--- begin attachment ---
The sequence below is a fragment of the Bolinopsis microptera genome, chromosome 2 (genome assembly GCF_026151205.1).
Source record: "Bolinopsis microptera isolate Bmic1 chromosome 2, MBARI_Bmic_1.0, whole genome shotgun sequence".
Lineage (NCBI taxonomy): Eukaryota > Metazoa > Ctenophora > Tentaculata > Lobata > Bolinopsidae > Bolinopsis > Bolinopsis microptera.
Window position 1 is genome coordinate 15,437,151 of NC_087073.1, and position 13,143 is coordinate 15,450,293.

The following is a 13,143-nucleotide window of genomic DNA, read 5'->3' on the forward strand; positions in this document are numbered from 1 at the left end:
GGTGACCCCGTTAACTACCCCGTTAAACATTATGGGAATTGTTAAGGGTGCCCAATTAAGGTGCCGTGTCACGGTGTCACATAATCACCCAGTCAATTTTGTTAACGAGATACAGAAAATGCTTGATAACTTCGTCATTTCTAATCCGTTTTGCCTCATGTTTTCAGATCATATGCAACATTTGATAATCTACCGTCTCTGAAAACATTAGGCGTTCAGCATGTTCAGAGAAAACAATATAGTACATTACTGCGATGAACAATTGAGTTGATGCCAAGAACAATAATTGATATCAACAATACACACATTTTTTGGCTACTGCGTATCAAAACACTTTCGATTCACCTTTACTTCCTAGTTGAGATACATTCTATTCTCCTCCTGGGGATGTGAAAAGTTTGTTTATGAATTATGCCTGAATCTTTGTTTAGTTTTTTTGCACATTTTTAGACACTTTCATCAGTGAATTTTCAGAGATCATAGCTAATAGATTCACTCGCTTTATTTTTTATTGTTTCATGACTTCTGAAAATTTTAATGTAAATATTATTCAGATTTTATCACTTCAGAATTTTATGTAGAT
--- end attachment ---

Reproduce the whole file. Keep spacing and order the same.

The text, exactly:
The sequence below is a fragment of the Bolinopsis microptera genome, chromosome 2 (genome assembly GCF_026151205.1).
Source record: "Bolinopsis microptera isolate Bmic1 chromosome 2, MBARI_Bmic_1.0, whole genome shotgun sequence".
Lineage (NCBI taxonomy): Eukaryota > Metazoa > Ctenophora > Tentaculata > Lobata > Bolinopsidae > Bolinopsis > Bolinopsis microptera.
Window position 1 is genome coordinate 15,437,151 of NC_087073.1, and position 13,143 is coordinate 15,450,293.

The following is a 13,143-nucleotide window of genomic DNA, read 5'->3' on the forward strand; positions in this document are numbered from 1 at the left end:
GGTGACCCCGTTAACTACCCCGTTAAACATTATGGGAATTGTTAAGGGTGCCCAATTAAGGTGCCGTGTCACGGTGTCACATAATCACCCAGTCAATTTTGTTAACGAGATACAGAAAATGCTTGATAACTTCGTCATTTCTAATCCGTTTTGCCTCATGTTTTCAGATCATATGCAACATTTGATAATCTACCGTCTCTGAAAACATTAGGCGTTCAGCATGTTCAGAGAAAACAATATAGTACATTACTGCGATGAACAATTGAGTTGATGCCAAGAACAATAATTGATATCAACAATACACACATTTTTTGGCTACTGCGTATCAAAACACTTTCGATTCACCTTTACTTCCTAGTTGAGATACATTCTATTCTCCTCCTGGGGATGTGAAAAGTTTGTTTATGAATTATGCCTGAATCTTTGTTTAGTTTTTTTGCACATTTTTAGACACTTTCATCAGTGAATTTTCAGAGATCATAGCTAATAGATTCACTCGCTTTATTTTTTATTGTTTCATGACTTCTGAAAATTTTAATGTAAATATTATTCAGATTTTATCACTTCAGAATTTTATGTAGAT